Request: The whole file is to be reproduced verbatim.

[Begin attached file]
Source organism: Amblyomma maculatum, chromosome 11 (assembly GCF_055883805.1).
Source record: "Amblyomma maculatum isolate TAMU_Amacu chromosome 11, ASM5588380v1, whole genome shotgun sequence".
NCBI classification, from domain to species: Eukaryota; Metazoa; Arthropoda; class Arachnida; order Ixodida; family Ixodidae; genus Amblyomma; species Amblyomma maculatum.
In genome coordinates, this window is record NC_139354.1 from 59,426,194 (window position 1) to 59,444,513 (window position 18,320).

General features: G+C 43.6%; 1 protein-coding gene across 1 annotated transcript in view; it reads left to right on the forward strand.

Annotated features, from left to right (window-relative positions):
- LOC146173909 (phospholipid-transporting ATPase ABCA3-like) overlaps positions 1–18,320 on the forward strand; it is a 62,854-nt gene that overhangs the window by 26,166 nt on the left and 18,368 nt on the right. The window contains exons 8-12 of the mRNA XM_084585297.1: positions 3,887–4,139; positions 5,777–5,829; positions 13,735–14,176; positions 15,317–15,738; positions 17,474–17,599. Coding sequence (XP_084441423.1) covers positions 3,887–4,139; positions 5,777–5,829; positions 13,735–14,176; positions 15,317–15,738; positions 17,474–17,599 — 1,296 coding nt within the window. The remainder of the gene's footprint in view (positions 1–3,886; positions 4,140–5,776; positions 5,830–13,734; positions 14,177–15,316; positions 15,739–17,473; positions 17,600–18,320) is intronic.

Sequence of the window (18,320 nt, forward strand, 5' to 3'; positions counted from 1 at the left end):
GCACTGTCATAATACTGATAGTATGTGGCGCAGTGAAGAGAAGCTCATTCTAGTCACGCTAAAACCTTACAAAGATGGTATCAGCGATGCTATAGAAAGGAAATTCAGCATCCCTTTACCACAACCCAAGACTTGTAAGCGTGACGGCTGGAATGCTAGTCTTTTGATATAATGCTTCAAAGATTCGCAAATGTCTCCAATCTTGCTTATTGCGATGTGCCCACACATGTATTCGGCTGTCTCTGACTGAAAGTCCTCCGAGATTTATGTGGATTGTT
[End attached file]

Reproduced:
Source organism: Amblyomma maculatum, chromosome 11 (assembly GCF_055883805.1).
Source record: "Amblyomma maculatum isolate TAMU_Amacu chromosome 11, ASM5588380v1, whole genome shotgun sequence".
NCBI classification, from domain to species: Eukaryota; Metazoa; Arthropoda; class Arachnida; order Ixodida; family Ixodidae; genus Amblyomma; species Amblyomma maculatum.
In genome coordinates, this window is record NC_139354.1 from 59,426,194 (window position 1) to 59,444,513 (window position 18,320).

General features: G+C 43.6%; 1 protein-coding gene across 1 annotated transcript in view; it reads left to right on the forward strand.

Annotated features, from left to right (window-relative positions):
- LOC146173909 (phospholipid-transporting ATPase ABCA3-like) overlaps positions 1–18,320 on the forward strand; it is a 62,854-nt gene that overhangs the window by 26,166 nt on the left and 18,368 nt on the right. The window contains exons 8-12 of the mRNA XM_084585297.1: positions 3,887–4,139; positions 5,777–5,829; positions 13,735–14,176; positions 15,317–15,738; positions 17,474–17,599. Coding sequence (XP_084441423.1) covers positions 3,887–4,139; positions 5,777–5,829; positions 13,735–14,176; positions 15,317–15,738; positions 17,474–17,599 — 1,296 coding nt within the window. The remainder of the gene's footprint in view (positions 1–3,886; positions 4,140–5,776; positions 5,830–13,734; positions 14,177–15,316; positions 15,739–17,473; positions 17,600–18,320) is intronic.

Sequence of the window (18,320 nt, forward strand, 5' to 3'; positions counted from 1 at the left end):
GCACTGTCATAATACTGATAGTATGTGGCGCAGTGAAGAGAAGCTCATTCTAGTCACGCTAAAACCTTACAAAGATGGTATCAGCGATGCTATAGAAAGGAAATTCAGCATCCCTTTACCACAACCCAAGACTTGTAAGCGTGACGGCTGGAATGCTAGTCTTTTGATATAATGCTTCAAAGATTCGCAAATGTCTCCAATCTTGCTTATTGCGATGTGCCCACACATGTATTCGGCTGTCTCTGACTGAAAGTCCTCCGAGATTTATGTGGATTGTT